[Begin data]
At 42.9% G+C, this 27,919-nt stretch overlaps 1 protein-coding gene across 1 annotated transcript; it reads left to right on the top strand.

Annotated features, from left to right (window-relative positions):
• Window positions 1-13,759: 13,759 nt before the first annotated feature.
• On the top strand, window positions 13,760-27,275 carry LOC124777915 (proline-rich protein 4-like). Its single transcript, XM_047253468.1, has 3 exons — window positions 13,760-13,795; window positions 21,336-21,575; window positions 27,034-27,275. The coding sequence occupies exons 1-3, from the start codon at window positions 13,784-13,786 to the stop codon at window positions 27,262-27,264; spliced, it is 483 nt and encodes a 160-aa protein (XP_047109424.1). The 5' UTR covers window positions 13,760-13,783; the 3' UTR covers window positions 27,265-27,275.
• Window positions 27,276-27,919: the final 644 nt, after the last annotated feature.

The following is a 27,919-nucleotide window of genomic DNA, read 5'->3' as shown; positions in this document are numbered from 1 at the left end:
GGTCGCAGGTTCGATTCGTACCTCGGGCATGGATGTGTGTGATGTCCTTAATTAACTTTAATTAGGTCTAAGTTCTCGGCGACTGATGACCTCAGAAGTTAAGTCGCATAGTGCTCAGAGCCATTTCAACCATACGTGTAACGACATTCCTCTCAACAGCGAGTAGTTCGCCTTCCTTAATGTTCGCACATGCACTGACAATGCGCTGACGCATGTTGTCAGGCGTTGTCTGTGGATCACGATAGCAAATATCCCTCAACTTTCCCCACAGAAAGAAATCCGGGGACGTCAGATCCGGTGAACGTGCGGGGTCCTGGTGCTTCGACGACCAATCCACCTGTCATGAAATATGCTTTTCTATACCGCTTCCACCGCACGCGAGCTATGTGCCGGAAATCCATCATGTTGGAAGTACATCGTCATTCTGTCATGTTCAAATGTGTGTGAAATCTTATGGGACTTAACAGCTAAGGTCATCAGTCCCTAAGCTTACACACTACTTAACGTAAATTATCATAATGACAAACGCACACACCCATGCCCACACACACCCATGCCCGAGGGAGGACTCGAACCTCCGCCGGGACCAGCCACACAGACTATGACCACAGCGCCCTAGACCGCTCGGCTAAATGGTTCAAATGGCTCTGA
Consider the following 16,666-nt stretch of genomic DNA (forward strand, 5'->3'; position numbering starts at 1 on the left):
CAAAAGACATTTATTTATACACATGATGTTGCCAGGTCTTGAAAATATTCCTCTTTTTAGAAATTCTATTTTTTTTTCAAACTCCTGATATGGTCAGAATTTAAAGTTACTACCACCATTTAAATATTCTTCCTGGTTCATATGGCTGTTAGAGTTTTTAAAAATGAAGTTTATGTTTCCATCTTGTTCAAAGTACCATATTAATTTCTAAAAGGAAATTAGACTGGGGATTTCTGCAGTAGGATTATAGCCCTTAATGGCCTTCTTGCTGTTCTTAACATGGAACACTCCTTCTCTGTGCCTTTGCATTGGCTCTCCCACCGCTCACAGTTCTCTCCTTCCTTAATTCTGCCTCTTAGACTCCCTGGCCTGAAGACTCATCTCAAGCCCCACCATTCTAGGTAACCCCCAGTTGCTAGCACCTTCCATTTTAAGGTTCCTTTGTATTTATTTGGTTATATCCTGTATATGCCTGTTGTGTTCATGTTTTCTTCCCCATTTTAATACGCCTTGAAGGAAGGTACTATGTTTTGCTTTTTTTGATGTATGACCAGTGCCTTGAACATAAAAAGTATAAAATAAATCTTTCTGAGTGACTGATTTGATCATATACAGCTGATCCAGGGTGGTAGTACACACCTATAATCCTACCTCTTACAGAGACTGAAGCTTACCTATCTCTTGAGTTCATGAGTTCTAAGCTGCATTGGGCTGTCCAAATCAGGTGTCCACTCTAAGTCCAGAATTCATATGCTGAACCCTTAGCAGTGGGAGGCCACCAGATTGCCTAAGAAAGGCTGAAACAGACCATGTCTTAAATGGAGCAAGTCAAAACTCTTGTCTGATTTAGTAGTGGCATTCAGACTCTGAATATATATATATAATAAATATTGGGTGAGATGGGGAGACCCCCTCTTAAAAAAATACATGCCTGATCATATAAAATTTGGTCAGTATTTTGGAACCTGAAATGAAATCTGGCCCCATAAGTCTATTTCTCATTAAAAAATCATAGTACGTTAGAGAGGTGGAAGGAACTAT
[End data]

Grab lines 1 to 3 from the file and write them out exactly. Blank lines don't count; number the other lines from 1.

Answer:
At 42.9% G+C, this 27,919-nt stretch overlaps 1 protein-coding gene across 1 annotated transcript; it reads left to right on the top strand.

Annotated features, from left to right (window-relative positions):
• Window positions 1-13,759: 13,759 nt before the first annotated feature.